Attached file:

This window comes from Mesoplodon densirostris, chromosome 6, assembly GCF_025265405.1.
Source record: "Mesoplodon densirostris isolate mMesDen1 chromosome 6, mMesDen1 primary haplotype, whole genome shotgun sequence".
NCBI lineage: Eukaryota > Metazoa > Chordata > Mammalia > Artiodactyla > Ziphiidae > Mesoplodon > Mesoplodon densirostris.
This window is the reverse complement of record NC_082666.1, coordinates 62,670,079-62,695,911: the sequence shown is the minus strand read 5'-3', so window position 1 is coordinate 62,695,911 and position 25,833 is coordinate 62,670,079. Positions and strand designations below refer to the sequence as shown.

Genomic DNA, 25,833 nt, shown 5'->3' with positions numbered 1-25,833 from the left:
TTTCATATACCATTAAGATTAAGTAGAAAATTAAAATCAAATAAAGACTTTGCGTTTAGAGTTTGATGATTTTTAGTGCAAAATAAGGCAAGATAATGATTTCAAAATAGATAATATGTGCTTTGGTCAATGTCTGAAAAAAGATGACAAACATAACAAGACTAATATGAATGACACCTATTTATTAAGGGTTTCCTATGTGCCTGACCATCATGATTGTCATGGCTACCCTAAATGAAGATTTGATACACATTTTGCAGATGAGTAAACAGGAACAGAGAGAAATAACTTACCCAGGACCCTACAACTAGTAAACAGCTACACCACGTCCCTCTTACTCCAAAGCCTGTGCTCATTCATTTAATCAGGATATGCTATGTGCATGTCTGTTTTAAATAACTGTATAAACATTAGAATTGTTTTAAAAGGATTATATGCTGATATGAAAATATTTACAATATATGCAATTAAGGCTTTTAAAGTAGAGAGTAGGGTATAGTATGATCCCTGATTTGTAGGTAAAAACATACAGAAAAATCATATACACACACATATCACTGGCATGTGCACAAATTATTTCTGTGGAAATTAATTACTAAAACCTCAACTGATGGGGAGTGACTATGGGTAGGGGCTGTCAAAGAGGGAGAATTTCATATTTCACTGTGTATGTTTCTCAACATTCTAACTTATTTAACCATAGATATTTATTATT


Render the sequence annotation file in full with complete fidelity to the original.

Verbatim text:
This window comes from Mesoplodon densirostris, chromosome 6, assembly GCF_025265405.1.
Source record: "Mesoplodon densirostris isolate mMesDen1 chromosome 6, mMesDen1 primary haplotype, whole genome shotgun sequence".
NCBI lineage: Eukaryota > Metazoa > Chordata > Mammalia > Artiodactyla > Ziphiidae > Mesoplodon > Mesoplodon densirostris.
This window is the reverse complement of record NC_082666.1, coordinates 62,670,079-62,695,911: the sequence shown is the minus strand read 5'-3', so window position 1 is coordinate 62,695,911 and position 25,833 is coordinate 62,670,079. Positions and strand designations below refer to the sequence as shown.

Genomic DNA, 25,833 nt, shown 5'->3' with positions numbered 1-25,833 from the left:
TTTCATATACCATTAAGATTAAGTAGAAAATTAAAATCAAATAAAGACTTTGCGTTTAGAGTTTGATGATTTTTAGTGCAAAATAAGGCAAGATAATGATTTCAAAATAGATAATATGTGCTTTGGTCAATGTCTGAAAAAAGATGACAAACATAACAAGACTAATATGAATGACACCTATTTATTAAGGGTTTCCTATGTGCCTGACCATCATGATTGTCATGGCTACCCTAAATGAAGATTTGATACACATTTTGCAGATGAGTAAACAGGAACAGAGAGAAATAACTTACCCAGGACCCTACAACTAGTAAACAGCTACACCACGTCCCTCTTACTCCAAAGCCTGTGCTCATTCATTTAATCAGGATATGCTATGTGCATGTCTGTTTTAAATAACTGTATAAACATTAGAATTGTTTTAAAAGGATTATATGCTGATATGAAAATATTTACAATATATGCAATTAAGGCTTTTAAAGTAGAGAGTAGGGTATAGTATGATCCCTGATTTGTAGGTAAAAACATACAGAAAAATCATATACACACACATATCACTGGCATGTGCACAAATTATTTCTGTGGAAATTAATTACTAAAACCTCAACTGATGGGGAGTGACTATGGGTAGGGGCTGTCAAAGAGGGAGAATTTCATATTTCACTGTGTATGTTTCTCAACATTCTAACTTATTTAACCATAGATATTTATTATT